A protester at Slutwalk in New York — photo by Dave Bledsoe via Creative Commons.
On September 28, California’s Governor Jerry Brown signed a law that makes California the first state in the nation to require universities receiving state funds to use “affirmative consent” for determining whether consent was given by both parties to sexual activity.
The bill, SB967, represents a paradigm shift from women as victims and potential victims who we need to shout “no” a bit louder to women as agents who have the positive right to engage in sexual relations under circumstances of their choosing.
Schools and colleges have been trying to convey the message that “no means no” for at least two decades. Yet according to recent data, about 20 percent of women are sexually assaulted in college. In other words, “just say no” doesn’t seem to have worked any better in preventing sexual violence than it did in the utterly failed war on drugs. Designed to address less-than-stellar responses to rape, sexual harassment, and stalking on college campuses, the new California law removes the onus from potential victims to unequivocally convey and prove refusal or resistance (“no”) and places the onus on potential perpetrators to ensure active consent (“yes”).
A consent education poster from UCLA’s 7000 in Solidarity.
According to the new law, affirmative consent means:
“Conscious and voluntary agreement to engage in sexual activity. It is the responsibility of each person involved in the sexual activity to ensure that he or she has the affirmative consent of the other or others to engage in the sexual activity. Lack of protest or resistance does not mean consent, nor does silence mean consent… it shall not be a valid excuse that the accused believed that the complainant affirmatively consented to the sexual activity if the accused knew or reasonably should have known that the complainant was unable to consent to the sexual activity.”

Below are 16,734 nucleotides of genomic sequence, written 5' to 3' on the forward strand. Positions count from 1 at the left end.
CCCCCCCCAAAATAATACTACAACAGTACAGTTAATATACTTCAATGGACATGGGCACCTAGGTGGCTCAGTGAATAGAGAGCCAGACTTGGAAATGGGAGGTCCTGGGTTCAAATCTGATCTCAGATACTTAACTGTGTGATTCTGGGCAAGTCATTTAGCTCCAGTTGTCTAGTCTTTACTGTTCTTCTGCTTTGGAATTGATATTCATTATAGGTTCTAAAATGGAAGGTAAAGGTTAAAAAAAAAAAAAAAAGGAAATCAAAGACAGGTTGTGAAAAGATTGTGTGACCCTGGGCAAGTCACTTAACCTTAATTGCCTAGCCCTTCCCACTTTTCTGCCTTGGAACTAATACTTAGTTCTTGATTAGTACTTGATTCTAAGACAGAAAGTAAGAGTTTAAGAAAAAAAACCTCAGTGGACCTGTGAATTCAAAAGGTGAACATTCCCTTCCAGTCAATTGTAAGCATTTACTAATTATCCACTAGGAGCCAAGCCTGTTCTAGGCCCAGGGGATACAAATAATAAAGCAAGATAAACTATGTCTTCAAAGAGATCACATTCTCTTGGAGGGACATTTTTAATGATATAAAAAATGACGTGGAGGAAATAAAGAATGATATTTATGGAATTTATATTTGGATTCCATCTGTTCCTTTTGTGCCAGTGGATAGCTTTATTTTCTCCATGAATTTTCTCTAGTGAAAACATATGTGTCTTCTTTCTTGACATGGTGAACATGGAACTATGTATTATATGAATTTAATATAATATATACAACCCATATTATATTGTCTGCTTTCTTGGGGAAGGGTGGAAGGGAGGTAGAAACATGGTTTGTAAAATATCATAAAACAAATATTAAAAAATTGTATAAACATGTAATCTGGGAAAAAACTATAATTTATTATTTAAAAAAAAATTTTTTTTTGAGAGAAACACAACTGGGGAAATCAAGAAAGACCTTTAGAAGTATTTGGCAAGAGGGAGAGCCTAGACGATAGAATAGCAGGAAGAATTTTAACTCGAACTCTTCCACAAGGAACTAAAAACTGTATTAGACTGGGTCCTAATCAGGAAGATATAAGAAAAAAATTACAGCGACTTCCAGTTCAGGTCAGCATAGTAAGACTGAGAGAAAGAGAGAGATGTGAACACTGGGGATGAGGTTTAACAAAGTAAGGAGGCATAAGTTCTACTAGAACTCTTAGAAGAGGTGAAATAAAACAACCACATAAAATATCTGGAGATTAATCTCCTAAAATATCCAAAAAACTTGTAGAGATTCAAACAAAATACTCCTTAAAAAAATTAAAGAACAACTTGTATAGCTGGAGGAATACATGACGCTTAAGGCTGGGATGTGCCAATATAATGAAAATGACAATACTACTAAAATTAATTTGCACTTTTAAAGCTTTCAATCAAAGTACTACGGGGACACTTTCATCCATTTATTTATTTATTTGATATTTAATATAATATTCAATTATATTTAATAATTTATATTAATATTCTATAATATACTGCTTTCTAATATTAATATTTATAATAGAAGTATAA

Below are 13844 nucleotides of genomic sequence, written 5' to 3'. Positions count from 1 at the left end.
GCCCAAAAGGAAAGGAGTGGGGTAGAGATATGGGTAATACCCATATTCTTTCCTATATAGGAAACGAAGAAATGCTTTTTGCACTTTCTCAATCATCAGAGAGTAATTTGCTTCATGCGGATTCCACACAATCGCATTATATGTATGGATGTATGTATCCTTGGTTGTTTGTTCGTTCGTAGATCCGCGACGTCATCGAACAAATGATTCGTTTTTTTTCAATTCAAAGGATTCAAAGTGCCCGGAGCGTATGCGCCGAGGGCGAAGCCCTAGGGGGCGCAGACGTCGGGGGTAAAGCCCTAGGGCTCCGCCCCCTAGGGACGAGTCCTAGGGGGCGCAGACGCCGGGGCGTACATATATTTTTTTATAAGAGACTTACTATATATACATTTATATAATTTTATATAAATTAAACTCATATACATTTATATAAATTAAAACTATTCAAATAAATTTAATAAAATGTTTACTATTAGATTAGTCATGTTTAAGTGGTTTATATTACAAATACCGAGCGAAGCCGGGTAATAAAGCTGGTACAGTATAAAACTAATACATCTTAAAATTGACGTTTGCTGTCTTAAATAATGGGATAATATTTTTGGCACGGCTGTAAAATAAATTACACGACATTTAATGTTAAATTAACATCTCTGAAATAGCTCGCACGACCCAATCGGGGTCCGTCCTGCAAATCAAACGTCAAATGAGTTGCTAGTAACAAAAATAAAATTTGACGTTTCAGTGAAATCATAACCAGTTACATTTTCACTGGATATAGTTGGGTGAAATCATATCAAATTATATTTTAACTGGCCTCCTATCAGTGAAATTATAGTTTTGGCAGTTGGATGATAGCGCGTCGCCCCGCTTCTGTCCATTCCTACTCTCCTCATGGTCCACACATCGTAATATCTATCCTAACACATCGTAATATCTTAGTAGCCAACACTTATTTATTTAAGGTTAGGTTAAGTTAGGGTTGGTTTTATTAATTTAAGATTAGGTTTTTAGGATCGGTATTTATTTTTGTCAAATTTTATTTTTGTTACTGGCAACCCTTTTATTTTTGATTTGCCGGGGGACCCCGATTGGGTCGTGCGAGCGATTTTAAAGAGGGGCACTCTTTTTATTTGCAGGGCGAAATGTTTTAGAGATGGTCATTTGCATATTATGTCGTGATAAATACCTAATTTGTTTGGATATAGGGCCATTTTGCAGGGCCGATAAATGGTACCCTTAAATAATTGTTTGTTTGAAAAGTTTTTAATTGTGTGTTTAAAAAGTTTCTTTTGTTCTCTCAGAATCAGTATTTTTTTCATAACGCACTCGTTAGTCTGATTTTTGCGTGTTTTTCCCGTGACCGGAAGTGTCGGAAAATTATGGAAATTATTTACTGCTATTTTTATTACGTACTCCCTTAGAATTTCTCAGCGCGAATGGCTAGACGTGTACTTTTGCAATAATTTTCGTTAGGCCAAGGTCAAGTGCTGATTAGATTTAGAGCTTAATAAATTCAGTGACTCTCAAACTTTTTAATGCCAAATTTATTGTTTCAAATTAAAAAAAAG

Anti-rape advocates in California have been pushing for an affirmative consent law in part because one unfortunate consequence of the “no” paradigm is that it places responsibility women who have been assaulted to prove that they really did say “no.” Even in the wake of the passage of the Violence Against Women Act, the majority of rapists are not arrested—only an estimated five percent of rapists are convicted and an estimated three percent spend any time in jail. Rape remains one of the few crimes in which the victim is scrutinized for ulterior motives, false accusations and moral deviance. Despite rape shield laws designed to protect women from verbal assaults by defense lawyers at rape trials, victims can be asked about their social and sexual history when these issues are ruled relevant to determining consent.